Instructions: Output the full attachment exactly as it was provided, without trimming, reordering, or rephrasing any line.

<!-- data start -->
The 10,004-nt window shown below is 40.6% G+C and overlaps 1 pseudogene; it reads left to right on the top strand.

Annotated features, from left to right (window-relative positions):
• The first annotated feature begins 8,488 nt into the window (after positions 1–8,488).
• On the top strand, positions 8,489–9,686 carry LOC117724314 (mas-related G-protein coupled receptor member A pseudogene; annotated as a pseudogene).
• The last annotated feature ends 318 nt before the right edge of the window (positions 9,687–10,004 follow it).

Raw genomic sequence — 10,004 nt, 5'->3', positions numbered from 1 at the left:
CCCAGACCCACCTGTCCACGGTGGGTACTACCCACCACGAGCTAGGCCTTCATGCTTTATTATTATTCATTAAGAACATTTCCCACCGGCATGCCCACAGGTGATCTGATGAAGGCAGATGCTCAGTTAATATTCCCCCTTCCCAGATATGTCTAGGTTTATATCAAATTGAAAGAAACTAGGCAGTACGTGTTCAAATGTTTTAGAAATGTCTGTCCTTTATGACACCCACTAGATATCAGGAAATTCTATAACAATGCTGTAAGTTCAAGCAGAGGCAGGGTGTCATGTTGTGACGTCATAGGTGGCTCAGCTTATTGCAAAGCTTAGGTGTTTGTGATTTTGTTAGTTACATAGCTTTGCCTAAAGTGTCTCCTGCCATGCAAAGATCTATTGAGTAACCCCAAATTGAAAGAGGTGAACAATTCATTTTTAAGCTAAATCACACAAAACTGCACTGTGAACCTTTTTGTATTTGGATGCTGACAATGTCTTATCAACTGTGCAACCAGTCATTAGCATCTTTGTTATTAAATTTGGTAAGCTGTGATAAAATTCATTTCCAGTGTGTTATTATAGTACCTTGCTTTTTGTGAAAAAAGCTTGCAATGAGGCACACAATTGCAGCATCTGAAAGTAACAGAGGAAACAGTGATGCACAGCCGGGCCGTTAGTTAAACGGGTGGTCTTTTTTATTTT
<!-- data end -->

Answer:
The 10,004-nt window shown below is 40.6% G+C and overlaps 1 pseudogene; it reads left to right on the top strand.

Annotated features, from left to right (window-relative positions):
• The first annotated feature begins 8,488 nt into the window (after positions 1–8,488).
• On the top strand, positions 8,489–9,686 carry LOC117724314 (mas-related G-protein coupled receptor member A pseudogene; annotated as a pseudogene).
• The last annotated feature ends 318 nt before the right edge of the window (positions 9,687–10,004 follow it).

Raw genomic sequence — 10,004 nt, 5'->3', positions numbered from 1 at the left:
CCCAGACCCACCTGTCCACGGTGGGTACTACCCACCACGAGCTAGGCCTTCATGCTTTATTATTATTCATTAAGAACATTTCCCACCGGCATGCCCACAGGTGATCTGATGAAGGCAGATGCTCAGTTAATATTCCCCCTTCCCAGATATGTCTAGGTTTATATCAAATTGAAAGAAACTAGGCAGTACGTGTTCAAATGTTTTAGAAATGTCTGTCCTTTATGACACCCACTAGATATCAGGAAATTCTATAACAATGCTGTAAGTTCAAGCAGAGGCAGGGTGTCATGTTGTGACGTCATAGGTGGCTCAGCTTATTGCAAAGCTTAGGTGTTTGTGATTTTGTTAGTTACATAGCTTTGCCTAAAGTGTCTCCTGCCATGCAAAGATCTATTGAGTAACCCCAAATTGAAAGAGGTGAACAATTCATTTTTAAGCTAAATCACACAAAACTGCACTGTGAACCTTTTTGTATTTGGATGCTGACAATGTCTTATCAACTGTGCAACCAGTCATTAGCATCTTTGTTATTAAATTTGGTAAGCTGTGATAAAATTCATTTCCAGTGTGTTATTATAGTACCTTGCTTTTTGTGAAAAAAGCTTGCAATGAGGCACACAATTGCAGCATCTGAAAGTAACAGAGGAAACAGTGATGCACAGCCGGGCCGTTAGTTAAACGGGTGGTCTTTTTTATTTT